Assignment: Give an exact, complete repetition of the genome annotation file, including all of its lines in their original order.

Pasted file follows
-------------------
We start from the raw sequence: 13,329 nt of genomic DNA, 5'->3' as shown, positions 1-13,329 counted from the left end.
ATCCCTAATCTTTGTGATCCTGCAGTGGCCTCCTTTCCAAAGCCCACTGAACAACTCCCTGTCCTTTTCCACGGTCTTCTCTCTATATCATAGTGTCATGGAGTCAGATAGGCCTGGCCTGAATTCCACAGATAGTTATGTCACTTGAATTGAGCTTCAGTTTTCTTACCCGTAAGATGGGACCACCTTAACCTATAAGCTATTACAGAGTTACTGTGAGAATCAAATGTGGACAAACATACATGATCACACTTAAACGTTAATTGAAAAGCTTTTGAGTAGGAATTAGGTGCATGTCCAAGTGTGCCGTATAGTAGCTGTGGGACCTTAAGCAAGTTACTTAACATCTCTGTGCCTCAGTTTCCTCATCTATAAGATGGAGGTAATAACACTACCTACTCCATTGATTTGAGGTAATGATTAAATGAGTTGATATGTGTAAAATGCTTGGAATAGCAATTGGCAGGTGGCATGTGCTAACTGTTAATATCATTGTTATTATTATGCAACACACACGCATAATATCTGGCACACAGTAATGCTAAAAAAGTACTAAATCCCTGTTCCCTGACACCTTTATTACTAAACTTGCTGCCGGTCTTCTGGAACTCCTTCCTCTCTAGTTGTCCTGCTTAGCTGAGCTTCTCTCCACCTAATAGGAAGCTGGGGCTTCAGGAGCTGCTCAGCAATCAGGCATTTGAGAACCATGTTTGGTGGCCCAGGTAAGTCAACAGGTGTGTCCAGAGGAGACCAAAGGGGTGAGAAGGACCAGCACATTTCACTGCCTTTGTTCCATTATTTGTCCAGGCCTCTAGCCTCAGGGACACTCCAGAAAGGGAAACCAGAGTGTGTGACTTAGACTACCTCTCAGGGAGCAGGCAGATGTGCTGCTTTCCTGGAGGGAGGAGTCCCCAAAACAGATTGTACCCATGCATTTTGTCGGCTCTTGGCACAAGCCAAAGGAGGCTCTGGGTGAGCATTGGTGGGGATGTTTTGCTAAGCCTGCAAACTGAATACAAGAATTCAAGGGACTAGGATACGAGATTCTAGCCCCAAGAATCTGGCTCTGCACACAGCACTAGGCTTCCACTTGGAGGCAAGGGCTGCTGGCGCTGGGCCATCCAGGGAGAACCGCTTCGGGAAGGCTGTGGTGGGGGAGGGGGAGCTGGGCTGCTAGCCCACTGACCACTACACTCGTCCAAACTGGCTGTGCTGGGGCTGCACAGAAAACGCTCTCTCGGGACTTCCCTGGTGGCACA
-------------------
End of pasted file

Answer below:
We start from the raw sequence: 13,329 nt of genomic DNA, 5'->3' as shown, positions 1-13,329 counted from the left end.
ATCCCTAATCTTTGTGATCCTGCAGTGGCCTCCTTTCCAAAGCCCACTGAACAACTCCCTGTCCTTTTCCACGGTCTTCTCTCTATATCATAGTGTCATGGAGTCAGATAGGCCTGGCCTGAATTCCACAGATAGTTATGTCACTTGAATTGAGCTTCAGTTTTCTTACCCGTAAGATGGGACCACCTTAACCTATAAGCTATTACAGAGTTACTGTGAGAATCAAATGTGGACAAACATACATGATCACACTTAAACGTTAATTGAAAAGCTTTTGAGTAGGAATTAGGTGCATGTCCAAGTGTGCCGTATAGTAGCTGTGGGACCTTAAGCAAGTTACTTAACATCTCTGTGCCTCAGTTTCCTCATCTATAAGATGGAGGTAATAACACTACCTACTCCATTGATTTGAGGTAATGATTAAATGAGTTGATATGTGTAAAATGCTTGGAATAGCAATTGGCAGGTGGCATGTGCTAACTGTTAATATCATTGTTATTATTATGCAACACACACGCATAATATCTGGCACACAGTAATGCTAAAAAAGTACTAAATCCCTGTTCCCTGACACCTTTATTACTAAACTTGCTGCCGGTCTTCTGGAACTCCTTCCTCTCTAGTTGTCCTGCTTAGCTGAGCTTCTCTCCACCTAATAGGAAGCTGGGGCTTCAGGAGCTGCTCAGCAATCAGGCATTTGAGAACCATGTTTGGTGGCCCAGGTAAGTCAACAGGTGTGTCCAGAGGAGACCAAAGGGGTGAGAAGGACCAGCACATTTCACTGCCTTTGTTCCATTATTTGTCCAGGCCTCTAGCCTCAGGGACACTCCAGAAAGGGAAACCAGAGTGTGTGACTTAGACTACCTCTCAGGGAGCAGGCAGATGTGCTGCTTTCCTGGAGGGAGGAGTCCCCAAAACAGATTGTACCCATGCATTTTGTCGGCTCTTGGCACAAGCCAAAGGAGGCTCTGGGTGAGCATTGGTGGGGATGTTTTGCTAAGCCTGCAAACTGAATACAAGAATTCAAGGGACTAGGATACGAGATTCTAGCCCCAAGAATCTGGCTCTGCACACAGCACTAGGCTTCCACTTGGAGGCAAGGGCTGCTGGCGCTGGGCCATCCAGGGAGAACCGCTTCGGGAAGGCTGTGGTGGGGGAGGGGGAGCTGGGCTGCTAGCCCACTGACCACTACACTCGTCCAAACTGGCTGTGCTGGGGCTGCACAGAAAACGCTCTCTCGGGACTTCCCTGGTGGCACA